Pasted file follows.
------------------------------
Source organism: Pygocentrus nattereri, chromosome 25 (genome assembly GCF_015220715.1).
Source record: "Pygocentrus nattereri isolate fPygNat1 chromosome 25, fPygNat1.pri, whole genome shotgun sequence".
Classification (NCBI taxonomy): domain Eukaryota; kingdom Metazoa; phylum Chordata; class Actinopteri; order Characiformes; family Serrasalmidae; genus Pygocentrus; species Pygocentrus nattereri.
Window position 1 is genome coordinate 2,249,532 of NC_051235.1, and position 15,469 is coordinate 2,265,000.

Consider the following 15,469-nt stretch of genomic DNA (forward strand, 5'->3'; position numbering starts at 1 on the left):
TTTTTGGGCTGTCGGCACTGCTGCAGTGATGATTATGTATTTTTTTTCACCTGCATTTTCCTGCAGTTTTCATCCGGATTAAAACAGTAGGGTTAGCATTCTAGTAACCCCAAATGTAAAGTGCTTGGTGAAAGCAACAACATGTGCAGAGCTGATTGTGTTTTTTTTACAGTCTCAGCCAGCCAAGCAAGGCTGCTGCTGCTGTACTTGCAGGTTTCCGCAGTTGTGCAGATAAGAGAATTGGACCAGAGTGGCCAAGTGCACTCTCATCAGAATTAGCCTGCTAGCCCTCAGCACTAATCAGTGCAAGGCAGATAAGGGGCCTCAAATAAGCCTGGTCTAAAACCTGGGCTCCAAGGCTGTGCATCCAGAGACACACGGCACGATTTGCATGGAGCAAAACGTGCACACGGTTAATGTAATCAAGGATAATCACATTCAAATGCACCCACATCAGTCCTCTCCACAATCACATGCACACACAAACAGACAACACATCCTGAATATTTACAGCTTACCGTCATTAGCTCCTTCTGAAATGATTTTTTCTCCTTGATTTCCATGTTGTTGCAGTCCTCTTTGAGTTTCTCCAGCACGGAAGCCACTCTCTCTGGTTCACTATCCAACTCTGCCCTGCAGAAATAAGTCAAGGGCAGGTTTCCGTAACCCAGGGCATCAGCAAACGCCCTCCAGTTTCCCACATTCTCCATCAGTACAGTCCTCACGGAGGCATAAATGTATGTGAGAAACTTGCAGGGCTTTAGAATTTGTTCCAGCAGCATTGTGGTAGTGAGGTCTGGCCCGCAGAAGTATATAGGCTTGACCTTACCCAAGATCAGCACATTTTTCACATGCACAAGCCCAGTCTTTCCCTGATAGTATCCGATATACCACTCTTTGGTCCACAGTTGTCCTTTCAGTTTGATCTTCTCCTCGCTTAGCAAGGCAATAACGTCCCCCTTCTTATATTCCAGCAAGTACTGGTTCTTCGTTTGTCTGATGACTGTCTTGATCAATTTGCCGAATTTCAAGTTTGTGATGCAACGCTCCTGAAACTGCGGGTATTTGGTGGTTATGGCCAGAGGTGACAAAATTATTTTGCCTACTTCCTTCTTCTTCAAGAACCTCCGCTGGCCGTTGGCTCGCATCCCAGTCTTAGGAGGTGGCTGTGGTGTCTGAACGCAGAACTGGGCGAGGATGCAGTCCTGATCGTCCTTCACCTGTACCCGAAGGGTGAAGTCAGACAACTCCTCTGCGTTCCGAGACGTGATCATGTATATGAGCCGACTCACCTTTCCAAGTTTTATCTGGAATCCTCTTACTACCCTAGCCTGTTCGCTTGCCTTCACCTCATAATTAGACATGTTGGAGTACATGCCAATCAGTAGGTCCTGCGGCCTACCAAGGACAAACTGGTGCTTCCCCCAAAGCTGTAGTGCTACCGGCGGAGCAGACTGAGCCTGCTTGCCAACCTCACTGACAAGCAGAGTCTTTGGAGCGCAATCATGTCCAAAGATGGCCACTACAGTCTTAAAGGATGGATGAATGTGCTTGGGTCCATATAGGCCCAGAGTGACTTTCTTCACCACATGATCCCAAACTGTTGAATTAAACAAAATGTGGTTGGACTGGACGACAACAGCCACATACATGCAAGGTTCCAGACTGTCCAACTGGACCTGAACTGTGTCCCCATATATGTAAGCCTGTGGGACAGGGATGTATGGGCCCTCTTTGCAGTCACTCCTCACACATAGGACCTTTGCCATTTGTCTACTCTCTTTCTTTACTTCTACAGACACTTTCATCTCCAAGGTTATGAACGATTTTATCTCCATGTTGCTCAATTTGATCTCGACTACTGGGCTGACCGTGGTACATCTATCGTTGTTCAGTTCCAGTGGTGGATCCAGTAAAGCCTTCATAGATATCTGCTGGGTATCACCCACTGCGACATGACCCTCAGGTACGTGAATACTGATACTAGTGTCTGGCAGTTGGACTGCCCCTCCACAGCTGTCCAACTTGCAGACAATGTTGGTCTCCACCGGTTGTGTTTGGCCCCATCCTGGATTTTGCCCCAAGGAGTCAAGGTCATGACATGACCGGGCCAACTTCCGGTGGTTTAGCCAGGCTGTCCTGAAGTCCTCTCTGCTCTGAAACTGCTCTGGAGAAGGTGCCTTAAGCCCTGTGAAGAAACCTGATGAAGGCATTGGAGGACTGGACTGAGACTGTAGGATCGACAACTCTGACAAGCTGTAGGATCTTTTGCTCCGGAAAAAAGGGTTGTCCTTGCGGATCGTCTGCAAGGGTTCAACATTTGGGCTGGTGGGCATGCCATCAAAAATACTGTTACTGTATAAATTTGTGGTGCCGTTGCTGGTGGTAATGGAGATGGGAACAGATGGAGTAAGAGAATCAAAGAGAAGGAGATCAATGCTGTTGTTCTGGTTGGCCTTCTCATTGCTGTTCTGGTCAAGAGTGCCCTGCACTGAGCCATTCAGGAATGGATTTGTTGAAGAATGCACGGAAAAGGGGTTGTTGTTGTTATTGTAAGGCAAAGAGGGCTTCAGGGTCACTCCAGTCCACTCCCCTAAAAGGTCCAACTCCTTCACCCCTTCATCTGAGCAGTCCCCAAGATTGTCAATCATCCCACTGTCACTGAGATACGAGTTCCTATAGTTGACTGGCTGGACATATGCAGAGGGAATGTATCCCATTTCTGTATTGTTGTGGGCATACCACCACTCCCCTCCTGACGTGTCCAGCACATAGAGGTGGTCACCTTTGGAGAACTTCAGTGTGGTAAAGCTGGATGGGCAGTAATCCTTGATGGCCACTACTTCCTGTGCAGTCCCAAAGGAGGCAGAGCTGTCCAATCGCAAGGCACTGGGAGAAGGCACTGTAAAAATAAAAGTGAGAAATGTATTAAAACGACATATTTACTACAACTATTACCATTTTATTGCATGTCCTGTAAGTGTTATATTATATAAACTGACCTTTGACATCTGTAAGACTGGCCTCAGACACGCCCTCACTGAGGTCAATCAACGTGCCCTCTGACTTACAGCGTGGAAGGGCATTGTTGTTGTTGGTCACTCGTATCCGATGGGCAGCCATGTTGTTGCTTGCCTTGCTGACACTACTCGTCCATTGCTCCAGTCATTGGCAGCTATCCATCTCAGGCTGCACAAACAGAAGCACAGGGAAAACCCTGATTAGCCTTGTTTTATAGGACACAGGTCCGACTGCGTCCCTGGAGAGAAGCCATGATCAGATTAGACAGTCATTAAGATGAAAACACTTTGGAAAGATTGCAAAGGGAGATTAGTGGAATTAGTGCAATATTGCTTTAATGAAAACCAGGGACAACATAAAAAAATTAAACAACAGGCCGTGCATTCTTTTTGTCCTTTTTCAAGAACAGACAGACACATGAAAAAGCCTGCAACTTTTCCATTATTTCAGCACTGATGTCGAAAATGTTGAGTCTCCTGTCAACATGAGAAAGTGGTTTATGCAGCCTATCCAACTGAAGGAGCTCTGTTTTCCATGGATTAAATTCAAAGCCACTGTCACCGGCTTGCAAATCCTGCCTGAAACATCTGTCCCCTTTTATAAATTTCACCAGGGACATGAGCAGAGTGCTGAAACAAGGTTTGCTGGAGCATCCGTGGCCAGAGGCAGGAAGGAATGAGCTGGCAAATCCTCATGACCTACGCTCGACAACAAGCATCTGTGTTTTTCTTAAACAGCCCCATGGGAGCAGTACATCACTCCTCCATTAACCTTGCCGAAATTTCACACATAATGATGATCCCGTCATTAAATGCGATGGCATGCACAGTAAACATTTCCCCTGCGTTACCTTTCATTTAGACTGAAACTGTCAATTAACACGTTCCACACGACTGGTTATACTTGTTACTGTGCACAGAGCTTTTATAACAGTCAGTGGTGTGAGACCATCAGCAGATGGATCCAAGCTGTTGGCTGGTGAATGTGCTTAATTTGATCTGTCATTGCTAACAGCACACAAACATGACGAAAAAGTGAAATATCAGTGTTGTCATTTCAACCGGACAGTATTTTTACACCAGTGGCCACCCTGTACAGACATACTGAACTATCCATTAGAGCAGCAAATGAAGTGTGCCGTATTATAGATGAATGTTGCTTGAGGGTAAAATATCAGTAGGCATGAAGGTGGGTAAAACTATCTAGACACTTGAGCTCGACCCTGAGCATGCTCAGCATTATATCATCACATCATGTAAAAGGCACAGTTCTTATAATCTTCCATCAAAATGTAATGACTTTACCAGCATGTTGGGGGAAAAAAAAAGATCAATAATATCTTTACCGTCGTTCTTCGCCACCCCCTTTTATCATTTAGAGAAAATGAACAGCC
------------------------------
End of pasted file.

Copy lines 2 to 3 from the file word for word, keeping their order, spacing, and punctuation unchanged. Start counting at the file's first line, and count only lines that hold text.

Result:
Source record: "Pygocentrus nattereri isolate fPygNat1 chromosome 25, fPygNat1.pri, whole genome shotgun sequence".
Classification (NCBI taxonomy): domain Eukaryota; kingdom Metazoa; phylum Chordata; class Actinopteri; order Characiformes; family Serrasalmidae; genus Pygocentrus; species Pygocentrus nattereri.